#4 Empathy:

History has taught me to look at the context of the individual. The context – or environment – you come from has played a large role in your personal development, ingraining certain beliefs or mannerisms.

Some individuals come from Histories of war or strife, and they continue that legacy. Others come from a History of immense suffering, and this has made them into the victim; life is something that happens to them, they are helpless, all of their unhappiness is an injustice perpetrated by the hands of the “other.”


Now, I do not want to undermine the power of personal autonomy or choice. Even if you come from a certain context, at some point you choose to agree/disagree with that context, ergo you have the potential to shape your character. For example, my father was half Native Hawaiian, and he could have carried on the resentment of his full-Hawaiian mother who was beaten in school for speaking her native language. Instead he chose to forgive, to not blame his personal problems on a historical injustice, and to carry on. History does not excuse accountability for personal action.

Studying History has taught me to hold space for those who have come from a different context. I understand that I am a product of my history as much as they are a product of theirs.  This has aided my relationships, and brought a depth of engagement I truly appreciate. I don’t write people off so quickly. I don’t assume I know a person with a first impression, but attempt to understand where they are coming from and empathize with that context. On the other hand, I have also been humbled many a time, assuming I know the individual just because I have scant knowledge of their historical context. You can’t study the context then make sound judgments about the individual, nor can you truly know the individual without knowing their history. It’s a fun balance that requires real relationship.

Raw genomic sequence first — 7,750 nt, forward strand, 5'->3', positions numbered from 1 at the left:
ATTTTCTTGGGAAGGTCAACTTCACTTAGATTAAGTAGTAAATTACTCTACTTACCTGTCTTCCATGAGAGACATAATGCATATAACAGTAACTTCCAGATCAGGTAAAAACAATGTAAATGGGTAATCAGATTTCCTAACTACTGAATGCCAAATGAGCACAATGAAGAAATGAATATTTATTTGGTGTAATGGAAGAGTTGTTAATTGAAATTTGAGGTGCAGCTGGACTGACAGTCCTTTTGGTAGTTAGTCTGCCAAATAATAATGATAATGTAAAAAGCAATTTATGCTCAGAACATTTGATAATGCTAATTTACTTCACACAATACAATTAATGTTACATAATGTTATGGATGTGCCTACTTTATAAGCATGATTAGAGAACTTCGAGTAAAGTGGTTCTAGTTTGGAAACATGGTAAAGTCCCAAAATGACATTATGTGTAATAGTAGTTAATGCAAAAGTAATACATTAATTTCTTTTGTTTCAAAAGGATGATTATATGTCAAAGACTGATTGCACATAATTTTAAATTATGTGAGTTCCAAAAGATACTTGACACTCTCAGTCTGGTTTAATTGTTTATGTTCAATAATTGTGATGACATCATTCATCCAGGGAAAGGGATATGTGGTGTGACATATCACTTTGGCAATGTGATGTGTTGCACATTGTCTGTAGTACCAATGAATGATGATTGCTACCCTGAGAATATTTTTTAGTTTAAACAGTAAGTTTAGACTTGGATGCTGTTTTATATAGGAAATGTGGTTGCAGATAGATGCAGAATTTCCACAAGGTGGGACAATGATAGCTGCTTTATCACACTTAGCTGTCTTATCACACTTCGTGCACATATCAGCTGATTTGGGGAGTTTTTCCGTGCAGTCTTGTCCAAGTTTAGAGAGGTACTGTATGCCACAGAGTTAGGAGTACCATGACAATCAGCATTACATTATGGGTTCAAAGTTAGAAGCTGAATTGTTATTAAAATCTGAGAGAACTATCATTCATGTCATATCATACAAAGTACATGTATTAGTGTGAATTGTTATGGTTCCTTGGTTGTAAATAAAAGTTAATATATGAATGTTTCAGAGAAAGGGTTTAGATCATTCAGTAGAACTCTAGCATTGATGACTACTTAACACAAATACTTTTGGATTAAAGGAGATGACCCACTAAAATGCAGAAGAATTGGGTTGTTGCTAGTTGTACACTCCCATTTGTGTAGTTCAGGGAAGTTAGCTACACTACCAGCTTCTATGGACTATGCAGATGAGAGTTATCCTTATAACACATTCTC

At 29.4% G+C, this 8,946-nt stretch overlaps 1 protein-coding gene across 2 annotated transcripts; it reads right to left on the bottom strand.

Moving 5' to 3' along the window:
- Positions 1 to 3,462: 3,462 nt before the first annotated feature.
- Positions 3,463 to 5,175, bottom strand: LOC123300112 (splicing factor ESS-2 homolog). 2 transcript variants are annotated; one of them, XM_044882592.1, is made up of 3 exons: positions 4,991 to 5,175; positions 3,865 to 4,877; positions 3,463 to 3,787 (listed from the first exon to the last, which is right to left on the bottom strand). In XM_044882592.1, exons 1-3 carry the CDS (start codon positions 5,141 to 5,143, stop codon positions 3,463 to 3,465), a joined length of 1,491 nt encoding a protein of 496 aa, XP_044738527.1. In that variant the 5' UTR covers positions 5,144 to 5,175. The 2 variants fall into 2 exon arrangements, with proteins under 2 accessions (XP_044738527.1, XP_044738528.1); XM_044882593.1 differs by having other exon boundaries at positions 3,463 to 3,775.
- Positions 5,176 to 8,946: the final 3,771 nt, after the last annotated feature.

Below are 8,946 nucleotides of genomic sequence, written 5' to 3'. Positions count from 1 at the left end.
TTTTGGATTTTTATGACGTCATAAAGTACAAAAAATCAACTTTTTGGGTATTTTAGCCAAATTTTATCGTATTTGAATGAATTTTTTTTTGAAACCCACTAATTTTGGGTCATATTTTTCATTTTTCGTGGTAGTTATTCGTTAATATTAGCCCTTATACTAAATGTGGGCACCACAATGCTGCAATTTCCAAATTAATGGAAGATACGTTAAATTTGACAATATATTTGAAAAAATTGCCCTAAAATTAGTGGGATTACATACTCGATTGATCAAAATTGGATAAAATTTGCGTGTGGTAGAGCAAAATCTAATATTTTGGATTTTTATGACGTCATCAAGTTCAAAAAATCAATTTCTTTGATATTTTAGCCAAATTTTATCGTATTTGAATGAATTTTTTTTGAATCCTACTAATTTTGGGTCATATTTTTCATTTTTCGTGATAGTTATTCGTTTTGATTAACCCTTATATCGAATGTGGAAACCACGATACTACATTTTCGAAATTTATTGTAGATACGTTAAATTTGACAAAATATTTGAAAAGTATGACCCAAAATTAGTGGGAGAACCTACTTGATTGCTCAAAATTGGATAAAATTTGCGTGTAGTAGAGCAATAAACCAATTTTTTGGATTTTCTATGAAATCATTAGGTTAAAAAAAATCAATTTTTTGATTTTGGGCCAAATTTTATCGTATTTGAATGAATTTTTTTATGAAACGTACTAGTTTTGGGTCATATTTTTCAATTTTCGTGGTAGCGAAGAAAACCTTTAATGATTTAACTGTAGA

To wrap it up, my studies in history have been an empowering experience most of all. My life is built on the shoulders of many before me, for better or worse. As I learn my personal history (which includes my parents, my community, my state, my Nation, my world) I can better understand the context that has shaped me into the person I am today. By learning my history I move from being a mere product to a co-creator, and I am the better for it.


*hops off soap box*


4 comments on “You majored in what?

  1. Donn
    September 20, 2013

    Thoroughly enjoyed this blog entry, Awa. Our oldest son Todd is the only one of our 3 sons to graduate from college. He earned and paid for most of his education himself, and he, too, is a history major. He used me as an “excuse.” “Let’s see, you got a BA degree in cinematography, then worked in airline customer service for 15 years before moving on to manage a multi-sport swim, tennis, and fitness club for 13 more, which totally prepared you to do what? Oh yes, be a pastor for 12 years!”

    When asked what he thought he was going to do with his history degree, he would smile and say, “I’m going to frame it and put it in a prominent place on my wall. And every time I see it I’m going to say, ‘I did that!'” I am totally proud of what he accomplished and who he has become to this day.

    One other thought. For anyone who cares deeply about Hawaii nei, nothing could be more appropriate than a study of history!

  2. Patricia McMurren
    September 20, 2013

    This was incredible writing and thought provoking. Excellent and I will be reading it again. Alot of fine wisdom found in you, Awa.

  3. Steve Mitchell
    September 21, 2013

    You’re pretty ba yourself.

  4. Preethi S.
    September 21, 2013

    Beautiful entry. Thank you for sharing your perspective with the world.